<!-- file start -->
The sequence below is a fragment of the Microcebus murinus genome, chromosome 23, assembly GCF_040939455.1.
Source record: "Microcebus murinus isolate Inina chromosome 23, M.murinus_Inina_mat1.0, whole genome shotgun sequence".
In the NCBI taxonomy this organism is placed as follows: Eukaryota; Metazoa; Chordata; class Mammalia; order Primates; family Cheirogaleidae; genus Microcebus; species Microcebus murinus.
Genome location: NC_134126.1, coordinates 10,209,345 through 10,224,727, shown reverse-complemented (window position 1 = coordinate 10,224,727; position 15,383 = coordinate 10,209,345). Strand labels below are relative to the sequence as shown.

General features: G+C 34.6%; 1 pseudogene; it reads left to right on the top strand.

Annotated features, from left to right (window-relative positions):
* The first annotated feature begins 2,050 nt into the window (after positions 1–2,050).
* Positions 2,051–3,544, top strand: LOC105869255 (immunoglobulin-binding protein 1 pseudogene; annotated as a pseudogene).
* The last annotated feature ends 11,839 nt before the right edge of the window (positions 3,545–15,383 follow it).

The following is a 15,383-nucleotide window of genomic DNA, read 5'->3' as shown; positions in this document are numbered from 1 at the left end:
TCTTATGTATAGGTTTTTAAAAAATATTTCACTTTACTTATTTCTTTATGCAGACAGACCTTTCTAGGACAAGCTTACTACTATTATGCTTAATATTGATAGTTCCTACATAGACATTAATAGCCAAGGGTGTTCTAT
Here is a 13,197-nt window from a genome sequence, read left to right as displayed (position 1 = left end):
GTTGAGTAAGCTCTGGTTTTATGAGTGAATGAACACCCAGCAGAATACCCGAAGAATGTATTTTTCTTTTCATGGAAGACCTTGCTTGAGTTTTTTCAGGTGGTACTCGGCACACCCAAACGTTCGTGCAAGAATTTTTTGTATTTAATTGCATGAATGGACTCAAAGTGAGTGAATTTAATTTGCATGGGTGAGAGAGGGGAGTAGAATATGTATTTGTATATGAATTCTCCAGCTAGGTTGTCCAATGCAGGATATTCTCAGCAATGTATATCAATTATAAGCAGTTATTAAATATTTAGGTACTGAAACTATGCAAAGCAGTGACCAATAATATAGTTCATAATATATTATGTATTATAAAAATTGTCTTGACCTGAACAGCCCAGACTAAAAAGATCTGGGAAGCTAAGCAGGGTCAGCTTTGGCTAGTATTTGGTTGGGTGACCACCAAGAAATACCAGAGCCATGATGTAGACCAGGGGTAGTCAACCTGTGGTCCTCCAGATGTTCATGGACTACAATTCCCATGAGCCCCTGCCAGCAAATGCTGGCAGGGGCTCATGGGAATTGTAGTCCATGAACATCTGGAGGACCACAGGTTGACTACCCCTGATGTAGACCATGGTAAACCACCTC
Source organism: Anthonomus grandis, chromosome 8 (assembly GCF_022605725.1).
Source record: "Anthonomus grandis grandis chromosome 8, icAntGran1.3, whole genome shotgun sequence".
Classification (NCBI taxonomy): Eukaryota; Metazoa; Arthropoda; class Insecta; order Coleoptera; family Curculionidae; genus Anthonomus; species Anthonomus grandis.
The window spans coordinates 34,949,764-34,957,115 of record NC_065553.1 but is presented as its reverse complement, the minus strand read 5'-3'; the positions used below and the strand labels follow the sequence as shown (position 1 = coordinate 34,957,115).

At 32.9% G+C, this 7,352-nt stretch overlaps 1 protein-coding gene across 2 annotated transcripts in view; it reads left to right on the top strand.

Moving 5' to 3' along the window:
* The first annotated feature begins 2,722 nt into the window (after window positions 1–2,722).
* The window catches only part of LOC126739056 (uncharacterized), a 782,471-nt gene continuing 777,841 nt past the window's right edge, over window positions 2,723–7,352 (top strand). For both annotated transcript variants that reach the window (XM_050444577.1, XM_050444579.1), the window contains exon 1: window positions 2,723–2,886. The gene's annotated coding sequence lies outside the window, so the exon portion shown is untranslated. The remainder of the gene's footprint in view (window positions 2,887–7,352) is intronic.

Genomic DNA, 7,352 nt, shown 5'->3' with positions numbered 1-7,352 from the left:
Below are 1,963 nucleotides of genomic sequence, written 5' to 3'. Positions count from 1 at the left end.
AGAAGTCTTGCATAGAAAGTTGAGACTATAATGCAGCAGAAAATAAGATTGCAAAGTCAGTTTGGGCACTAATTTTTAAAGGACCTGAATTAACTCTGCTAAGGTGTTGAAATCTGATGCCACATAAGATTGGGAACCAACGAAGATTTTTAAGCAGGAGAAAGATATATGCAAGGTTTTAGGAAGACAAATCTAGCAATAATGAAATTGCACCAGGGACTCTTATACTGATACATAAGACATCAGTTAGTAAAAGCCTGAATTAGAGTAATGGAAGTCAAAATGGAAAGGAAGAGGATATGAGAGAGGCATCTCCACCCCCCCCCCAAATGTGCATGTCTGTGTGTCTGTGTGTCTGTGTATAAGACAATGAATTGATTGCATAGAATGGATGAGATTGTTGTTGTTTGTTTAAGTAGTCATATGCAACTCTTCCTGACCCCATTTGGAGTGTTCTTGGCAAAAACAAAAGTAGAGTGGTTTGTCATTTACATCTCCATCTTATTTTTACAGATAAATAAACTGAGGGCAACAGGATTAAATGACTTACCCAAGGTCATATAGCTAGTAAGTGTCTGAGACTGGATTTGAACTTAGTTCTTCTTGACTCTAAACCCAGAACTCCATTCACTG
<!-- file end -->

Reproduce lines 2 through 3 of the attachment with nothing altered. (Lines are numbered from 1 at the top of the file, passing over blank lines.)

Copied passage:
Source record: "Microcebus murinus isolate Inina chromosome 23, M.murinus_Inina_mat1.0, whole genome shotgun sequence".
In the NCBI taxonomy this organism is placed as follows: Eukaryota; Metazoa; Chordata; class Mammalia; order Primates; family Cheirogaleidae; genus Microcebus; species Microcebus murinus.